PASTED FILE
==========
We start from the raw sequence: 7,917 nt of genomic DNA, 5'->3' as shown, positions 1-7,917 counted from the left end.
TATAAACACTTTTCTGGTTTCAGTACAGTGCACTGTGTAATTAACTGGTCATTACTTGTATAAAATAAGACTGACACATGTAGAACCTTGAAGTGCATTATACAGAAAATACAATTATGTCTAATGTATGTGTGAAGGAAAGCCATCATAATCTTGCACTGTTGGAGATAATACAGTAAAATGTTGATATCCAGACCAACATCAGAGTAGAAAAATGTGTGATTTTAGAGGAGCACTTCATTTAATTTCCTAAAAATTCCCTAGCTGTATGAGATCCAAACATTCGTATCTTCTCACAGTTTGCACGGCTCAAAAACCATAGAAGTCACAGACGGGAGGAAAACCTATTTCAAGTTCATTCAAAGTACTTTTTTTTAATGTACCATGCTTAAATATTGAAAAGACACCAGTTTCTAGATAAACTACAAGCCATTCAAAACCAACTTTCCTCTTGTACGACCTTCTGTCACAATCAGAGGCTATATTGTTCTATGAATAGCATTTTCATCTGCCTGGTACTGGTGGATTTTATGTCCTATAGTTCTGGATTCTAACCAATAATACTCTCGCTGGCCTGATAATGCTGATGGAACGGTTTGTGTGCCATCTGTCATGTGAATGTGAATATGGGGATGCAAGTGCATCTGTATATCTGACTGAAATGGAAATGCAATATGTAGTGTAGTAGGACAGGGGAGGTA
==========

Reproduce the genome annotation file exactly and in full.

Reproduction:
We start from the raw sequence: 7,917 nt of genomic DNA, 5'->3' as shown, positions 1-7,917 counted from the left end.
TATAAACACTTTTCTGGTTTCAGTACAGTGCACTGTGTAATTAACTGGTCATTACTTGTATAAAATAAGACTGACACATGTAGAACCTTGAAGTGCATTATACAGAAAATACAATTATGTCTAATGTATGTGTGAAGGAAAGCCATCATAATCTTGCACTGTTGGAGATAATACAGTAAAATGTTGATATCCAGACCAACATCAGAGTAGAAAAATGTGTGATTTTAGAGGAGCACTTCATTTAATTTCCTAAAAATTCCCTAGCTGTATGAGATCCAAACATTCGTATCTTCTCACAGTTTGCACGGCTCAAAAACCATAGAAGTCACAGACGGGAGGAAAACCTATTTCAAGTTCATTCAAAGTACTTTTTTTTAATGTACCATGCTTAAATATTGAAAAGACACCAGTTTCTAGATAAACTACAAGCCATTCAAAACCAACTTTCCTCTTGTACGACCTTCTGTCACAATCAGAGGCTATATTGTTCTATGAATAGCATTTTCATCTGCCTGGTACTGGTGGATTTTATGTCCTATAGTTCTGGATTCTAACCAATAATACTCTCGCTGGCCTGATAATGCTGATGGAACGGTTTGTGTGCCATCTGTCATGTGAATGTGAATATGGGGATGCAAGTGCATCTGTATATCTGACTGAAATGGAAATGCAATATGTAGTGTAGTAGGACAGGGGAGGTA